Church Year Visual Art: A Q&A with Deborah Sokolove
Artist, writer and teacher Deborah Sokolove shares images of liturgical visual arts that don’t need words to help worshipers experience the Christian church’s calendar cycle.
Deborah Sokolove is director of the Henry Luce III Center for the Arts and Religion at Wesley Theological Seminary, Washington, D.C., where she also is professor of art and worship. She is the author of Sanctifying Art, co-author of Calling on God: Inclusive Christian Prayers for Three Years of Sundays, and an artist with many interests. In this edited conversation, she talks about how God works through art and artmaking.
Where did you get these images of liturgical season visual art in different congregations?
The seasons and special days of the church year are often marked visually by artworks that come and go. These take their place in the worship space alongside permanent elements. Before the 2016 Calvin Symposium on Worship, I invited participants to submit examples for my symposium workshop “Marking Time: Dressing the Church for the Liturgical Year.” In the workshop, we examined art as a congregational practice in which both adults and children produce banners, paraments, installations and other occasional artworks. The images below came from three congregations that sent me many examples from many seasons.
What’s an example of how art helps worshipers experience a theological concept?
The Lenten cocoons and Easter butterflies images came from lay leaders via their senior pastor, Hilary J. Barrett, at Pleasantville United Church of Christ in Chalfont, Pennsylvania. During Lent, these mysterious cocoons hung outside the worship space, maybe in the social hall or narthex. They unrolled into Easter butterflies. In the symposium workshop, Barrett said that the art was well received because it was very child friendly and helped people to talk and laugh. She described the project as “the story of how the people of our church became artists.” Laypeople, some who identified themselves as artists and many who didn’t, created the visuals. Their guide was Michigan artist Gail Hollinger, who was the congregation’s artist in residence during Lent 2014.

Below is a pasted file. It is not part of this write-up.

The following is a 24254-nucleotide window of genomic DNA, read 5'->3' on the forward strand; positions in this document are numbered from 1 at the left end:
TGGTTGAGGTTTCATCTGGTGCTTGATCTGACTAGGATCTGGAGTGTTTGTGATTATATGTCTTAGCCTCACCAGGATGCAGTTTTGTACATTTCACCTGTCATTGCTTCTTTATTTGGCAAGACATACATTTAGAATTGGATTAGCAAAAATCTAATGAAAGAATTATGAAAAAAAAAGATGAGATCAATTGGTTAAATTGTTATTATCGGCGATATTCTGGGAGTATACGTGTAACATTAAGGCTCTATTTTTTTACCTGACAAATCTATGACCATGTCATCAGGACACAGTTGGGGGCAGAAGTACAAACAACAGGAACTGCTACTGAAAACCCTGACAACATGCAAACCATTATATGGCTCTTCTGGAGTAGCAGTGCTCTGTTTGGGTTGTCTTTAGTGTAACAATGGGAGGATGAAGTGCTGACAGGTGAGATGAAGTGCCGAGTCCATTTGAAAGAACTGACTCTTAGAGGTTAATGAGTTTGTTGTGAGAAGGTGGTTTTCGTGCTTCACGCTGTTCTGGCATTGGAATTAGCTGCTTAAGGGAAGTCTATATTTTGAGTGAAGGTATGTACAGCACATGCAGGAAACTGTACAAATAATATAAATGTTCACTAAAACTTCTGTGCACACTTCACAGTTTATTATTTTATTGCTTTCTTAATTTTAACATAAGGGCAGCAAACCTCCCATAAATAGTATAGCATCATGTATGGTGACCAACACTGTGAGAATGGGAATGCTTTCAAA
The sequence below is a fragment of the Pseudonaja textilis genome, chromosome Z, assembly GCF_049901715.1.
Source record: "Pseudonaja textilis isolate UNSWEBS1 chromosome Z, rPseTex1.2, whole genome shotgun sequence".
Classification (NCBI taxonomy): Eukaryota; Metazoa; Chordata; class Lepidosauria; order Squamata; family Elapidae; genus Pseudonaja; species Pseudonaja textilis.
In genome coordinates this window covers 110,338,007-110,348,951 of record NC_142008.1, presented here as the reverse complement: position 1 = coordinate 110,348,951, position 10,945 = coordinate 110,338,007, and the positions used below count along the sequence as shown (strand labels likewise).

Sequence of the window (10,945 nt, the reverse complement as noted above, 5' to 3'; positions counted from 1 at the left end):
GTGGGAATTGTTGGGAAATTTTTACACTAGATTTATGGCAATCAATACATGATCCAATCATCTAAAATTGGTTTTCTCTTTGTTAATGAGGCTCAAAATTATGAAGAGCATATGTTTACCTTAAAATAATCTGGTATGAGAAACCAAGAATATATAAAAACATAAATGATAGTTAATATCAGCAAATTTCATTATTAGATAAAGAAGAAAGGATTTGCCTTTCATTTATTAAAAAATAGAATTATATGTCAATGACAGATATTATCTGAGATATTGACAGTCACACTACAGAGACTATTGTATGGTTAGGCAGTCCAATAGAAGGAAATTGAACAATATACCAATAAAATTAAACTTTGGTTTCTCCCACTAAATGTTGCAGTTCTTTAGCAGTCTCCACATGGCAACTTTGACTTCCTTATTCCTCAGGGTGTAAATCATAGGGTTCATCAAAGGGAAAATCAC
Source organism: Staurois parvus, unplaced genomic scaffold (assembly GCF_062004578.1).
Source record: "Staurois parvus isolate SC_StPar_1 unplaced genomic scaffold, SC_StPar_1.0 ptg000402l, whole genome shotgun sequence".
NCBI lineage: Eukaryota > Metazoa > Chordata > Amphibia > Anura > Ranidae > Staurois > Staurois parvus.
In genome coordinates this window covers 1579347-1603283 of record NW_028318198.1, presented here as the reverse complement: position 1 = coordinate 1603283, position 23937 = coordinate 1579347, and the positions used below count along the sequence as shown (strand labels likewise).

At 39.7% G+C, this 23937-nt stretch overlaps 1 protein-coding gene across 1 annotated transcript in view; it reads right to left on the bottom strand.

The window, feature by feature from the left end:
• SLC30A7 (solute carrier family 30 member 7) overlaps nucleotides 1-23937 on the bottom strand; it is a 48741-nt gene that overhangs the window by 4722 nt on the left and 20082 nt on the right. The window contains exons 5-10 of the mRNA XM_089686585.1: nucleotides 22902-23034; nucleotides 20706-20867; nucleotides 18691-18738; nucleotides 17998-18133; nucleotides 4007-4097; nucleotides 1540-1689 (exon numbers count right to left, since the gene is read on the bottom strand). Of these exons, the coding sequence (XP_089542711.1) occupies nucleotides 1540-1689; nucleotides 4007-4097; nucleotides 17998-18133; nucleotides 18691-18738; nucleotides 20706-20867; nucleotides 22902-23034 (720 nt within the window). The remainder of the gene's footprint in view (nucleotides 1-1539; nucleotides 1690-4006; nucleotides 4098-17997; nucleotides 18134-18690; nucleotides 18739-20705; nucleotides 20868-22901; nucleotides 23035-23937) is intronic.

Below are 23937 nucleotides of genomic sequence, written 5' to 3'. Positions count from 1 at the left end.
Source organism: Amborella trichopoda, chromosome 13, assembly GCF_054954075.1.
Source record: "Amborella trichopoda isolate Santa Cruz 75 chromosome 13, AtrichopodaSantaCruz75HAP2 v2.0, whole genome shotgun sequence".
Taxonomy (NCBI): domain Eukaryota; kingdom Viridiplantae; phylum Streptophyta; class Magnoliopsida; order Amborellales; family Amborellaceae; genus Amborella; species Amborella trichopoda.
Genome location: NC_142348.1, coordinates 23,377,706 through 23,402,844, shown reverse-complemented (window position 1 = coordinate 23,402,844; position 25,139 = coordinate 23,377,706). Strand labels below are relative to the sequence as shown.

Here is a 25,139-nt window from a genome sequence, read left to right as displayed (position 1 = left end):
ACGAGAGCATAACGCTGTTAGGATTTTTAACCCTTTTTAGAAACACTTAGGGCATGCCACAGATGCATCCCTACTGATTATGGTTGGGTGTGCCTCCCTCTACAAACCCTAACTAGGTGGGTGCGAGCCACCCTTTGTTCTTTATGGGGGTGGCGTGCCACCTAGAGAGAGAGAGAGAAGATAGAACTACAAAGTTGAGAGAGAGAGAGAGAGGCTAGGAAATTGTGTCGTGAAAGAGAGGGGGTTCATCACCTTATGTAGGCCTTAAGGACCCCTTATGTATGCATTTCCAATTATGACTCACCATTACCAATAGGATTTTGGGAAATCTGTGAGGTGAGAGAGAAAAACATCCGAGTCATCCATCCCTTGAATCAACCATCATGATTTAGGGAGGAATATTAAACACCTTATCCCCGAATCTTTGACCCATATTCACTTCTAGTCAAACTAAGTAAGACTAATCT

We can argue about whether a cocoon and butterfly are appropriate images of resurrection, since the resurrection is a one-time event and butterflies are cyclical. But there’s a difference between talking about things theologically or experientially. The caterpillar has to do something that sure looks to him or her like dying. I like how these cocoons and butterflies are, on one level, big, fun and silly. Yet they are beautiful in the sense that they evoke so much joy and laughter. They helped the congregation feel the joy of Easter in a way that is immediate and physical, rather than intellectual and abstractly metaphorical. And the silliness is appropriate in that it can be hard for some of us to believe that Christ is risen today, but we can believe that joy is risen.
What’s a good way to continually change visuals without confusing worshipers?
I received great Advent examples from Willoughby Christian Reformed Church in Langley, British Columbia. Their way of counting weeks had so much more presence than a candle wreath. I can imagine that the congregation could respond to the art in the first week of Advent as a little scary. It’s so stark, with all those jagged edges—but many Advent readings are stark and apocalyptic.
Each week, they added a length of cloth in a different color, so that the hanging becomes more beautiful, more graceful. Yet they’re still tied up in knots, just as Advent readings such as Mary’s Magnificat can be scary for middle-class people who take time to think about them. For Christmas they added wonderful gold fabrics to show God’s glory, yet that glory is tucked through the first week of Advent.